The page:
The Target data breach that compromised 40 million customers’ credit card numbers and 70 million customers’ personal information in November and December 2013 was the second-largest data breach in the history of retail hacking — the largest since the T.J. Maxx/Marshall’s security breach of 2005. Authorities have determined that the breach occurred when hackers were able to access Target’s point-of-sale system, enabling them to steal customer information as it was entered.
Even though the breach occurred several weeks ago, its effects are ongoing. Though the thieves made off with a significant amount of payment information, it’s the stolen personal information that presents the biggest risk to consumers. The FBI warns that the personal information stolen in the breach could be used to perpetrate identity thefts for years to come. In the wake of the Target breach, other retailers remain vulnerable to the same type of attack.
No End in Sight for Repercussions of Target Breach
Since the 2013 Target breach that compromised the personal and payment information of about 110 million customers, FBI officials and other security experts have warned that consumers and the retail industry alike aren’t yet out of the woods. Though the hackers were able to obtain about 40 million credit and debit card numbers from Target customers, that’s not the real threat. After all, credit cards can be cancelled and debit cards can be reissued. Many banks took immediate action to protect customers from fraudulent charges once word of the massive Target data breach got out.
The real threat, security experts warn, is the theft of personal information from 70 million Target customers. This information includes phone numbers, email addresses, postal addresses and names. Identity thieves can use this information to perpetrate cybercrime against millions of Target customers. Unlike credit and debit card information, names and addresses aren’t so easy to change.
Cybersecurity professionals and the FBI have warned that this information is already being bought and sold on the black market. Consumers whose personal information was stolen in the Target breach can expect the threat of identity theft to loom for years into the future. After all, there’s no expiration date on a name, an address or a date of birth.
More POS Attacks Forecast
In a report released in January 2014, the FBI warned retailers that the future will likely bring only more POS attacks like the one implicated in the Target breach. The malware that the hackers used to steal Target’s data is easy to get on Deep Web forums, the FBI maintains. It’s also relatively affordable for hackers. Of course, hacking retail corporations for their customers’ personal data is a profitable enterprise for cybercriminals. The Target data breach should serve as a warning to all companies that cybersecurity needs to be a top priority.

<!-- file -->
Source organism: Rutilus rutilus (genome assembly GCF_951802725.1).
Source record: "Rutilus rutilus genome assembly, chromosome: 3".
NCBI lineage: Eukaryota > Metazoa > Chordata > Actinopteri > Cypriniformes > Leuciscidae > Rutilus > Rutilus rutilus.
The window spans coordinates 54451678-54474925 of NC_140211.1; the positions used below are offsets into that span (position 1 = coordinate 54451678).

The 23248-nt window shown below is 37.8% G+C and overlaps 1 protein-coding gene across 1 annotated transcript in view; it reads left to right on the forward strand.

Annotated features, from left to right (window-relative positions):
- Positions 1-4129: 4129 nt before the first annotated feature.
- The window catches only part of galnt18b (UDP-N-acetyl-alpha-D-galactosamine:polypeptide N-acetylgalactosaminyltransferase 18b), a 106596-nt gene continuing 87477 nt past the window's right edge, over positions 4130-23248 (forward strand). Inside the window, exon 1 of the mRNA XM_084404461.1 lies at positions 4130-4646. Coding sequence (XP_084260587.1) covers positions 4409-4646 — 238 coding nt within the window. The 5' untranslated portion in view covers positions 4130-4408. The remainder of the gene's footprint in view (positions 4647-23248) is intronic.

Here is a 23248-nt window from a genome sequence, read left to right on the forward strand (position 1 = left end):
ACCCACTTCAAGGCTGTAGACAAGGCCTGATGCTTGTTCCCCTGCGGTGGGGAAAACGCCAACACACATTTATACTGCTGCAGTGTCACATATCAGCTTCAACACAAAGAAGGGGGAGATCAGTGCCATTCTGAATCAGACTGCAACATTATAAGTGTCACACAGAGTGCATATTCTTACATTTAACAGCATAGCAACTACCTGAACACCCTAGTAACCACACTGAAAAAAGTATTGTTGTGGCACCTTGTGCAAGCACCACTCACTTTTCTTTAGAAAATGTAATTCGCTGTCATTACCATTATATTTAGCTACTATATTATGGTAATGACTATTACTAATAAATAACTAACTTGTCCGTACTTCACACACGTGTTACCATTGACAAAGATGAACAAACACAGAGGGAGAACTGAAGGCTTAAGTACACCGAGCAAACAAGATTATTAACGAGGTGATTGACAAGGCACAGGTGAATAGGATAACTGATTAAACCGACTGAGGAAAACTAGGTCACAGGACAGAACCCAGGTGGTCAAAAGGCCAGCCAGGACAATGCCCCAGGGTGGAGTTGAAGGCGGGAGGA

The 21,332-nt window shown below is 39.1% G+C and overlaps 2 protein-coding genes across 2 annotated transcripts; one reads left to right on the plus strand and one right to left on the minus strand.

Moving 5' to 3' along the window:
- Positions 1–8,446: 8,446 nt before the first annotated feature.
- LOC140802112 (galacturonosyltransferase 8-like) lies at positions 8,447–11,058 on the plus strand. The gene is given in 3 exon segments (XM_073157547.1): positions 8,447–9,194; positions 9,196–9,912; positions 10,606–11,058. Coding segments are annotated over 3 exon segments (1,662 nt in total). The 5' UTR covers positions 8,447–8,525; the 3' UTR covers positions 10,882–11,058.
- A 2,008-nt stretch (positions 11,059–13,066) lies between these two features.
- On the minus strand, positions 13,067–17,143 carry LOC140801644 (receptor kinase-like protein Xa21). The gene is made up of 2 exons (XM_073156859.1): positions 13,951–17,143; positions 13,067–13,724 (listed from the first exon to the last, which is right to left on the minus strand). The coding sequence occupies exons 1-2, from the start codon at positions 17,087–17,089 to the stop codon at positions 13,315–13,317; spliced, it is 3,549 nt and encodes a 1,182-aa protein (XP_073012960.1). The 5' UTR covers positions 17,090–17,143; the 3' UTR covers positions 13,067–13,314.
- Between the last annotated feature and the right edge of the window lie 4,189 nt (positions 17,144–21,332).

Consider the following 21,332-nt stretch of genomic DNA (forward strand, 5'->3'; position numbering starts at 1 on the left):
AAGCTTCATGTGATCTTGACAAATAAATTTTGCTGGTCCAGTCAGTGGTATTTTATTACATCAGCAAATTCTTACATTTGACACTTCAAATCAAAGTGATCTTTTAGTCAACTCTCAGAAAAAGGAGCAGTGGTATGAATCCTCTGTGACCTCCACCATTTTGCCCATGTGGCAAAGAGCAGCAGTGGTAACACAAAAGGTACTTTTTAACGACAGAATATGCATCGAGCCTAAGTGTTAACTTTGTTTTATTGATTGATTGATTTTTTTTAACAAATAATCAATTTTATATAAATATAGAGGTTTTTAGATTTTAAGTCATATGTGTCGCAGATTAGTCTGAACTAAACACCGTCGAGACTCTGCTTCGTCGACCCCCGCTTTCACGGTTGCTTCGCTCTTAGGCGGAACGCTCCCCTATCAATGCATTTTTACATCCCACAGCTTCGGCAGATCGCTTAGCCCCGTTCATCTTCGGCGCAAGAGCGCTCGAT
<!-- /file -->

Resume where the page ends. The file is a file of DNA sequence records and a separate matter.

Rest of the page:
All Companies Are Vulnerable to Cybercrime
Cybersecurity professionals maintain that all companies are potential cybercrime victims, and those who don’t take steps to protect themselves and their customers are sitting ducks. The ongoing repercussions of the Target breach — which include damage to the company’s brand, reduced sales and lawsuits filed by disgruntled customers— create costs that other companies would do well to avoid by beefing up their cybersecurity systems. Retail corporations need to take measures to secure their databases and their networks, according to security experts at companies like xByte.
Credit and debit card users in the United States are particularly vulnerable to theft and fraudulent charges. American cards use easy-to-counterfeit, easy-to-hack magnetic data strips. As long as magnetic strip cards remain the norm, says the FBI, American consumers — and the retail outlets in which they do their shopping — will remain more vulnerable to attack.
Lawmakers and the retail industry are coming together to implement new security measures, including the introduction of the chip-and-pin system for credit and debit cards by October 2015. In the chip-and-pin system, credit and debit cards contain a chip that stores the customer’s payment information. When the customer wants to complete a transaction, he or she enters his or her pin into the card reader, and the chip creates a unique cryptogram to process that transaction. The chip-and-pin system is widely used in Europe, where it has substantially reduced credit and debit card fraud.
The chip-and-pin system isn’t perfect. It wouldn’t protect against POS malware attacks like that used in the Target breach, because in that case, hackers used Target’s own hardware to steal customers’ data. Lawmakers also support new notification standards, which would require credit card companies and retailers to notify customers when a breach has occurred. There is currently no federal law requiring such notification.
Following the Target breach of late 2013, the FBI has warned that similar POS attacks could become more commonplace in the months and years ahead. No company is safe from cybercrime. New, stronger cybersecurity measures are necessary to protect consumers.
Target POS image by Marlith from Wikipedia.org.
About the Author: Contributing blogger Steven Dyer has 15 years of experience in corporate IT consulting and recommends xByte for all his customers’ equipment needs.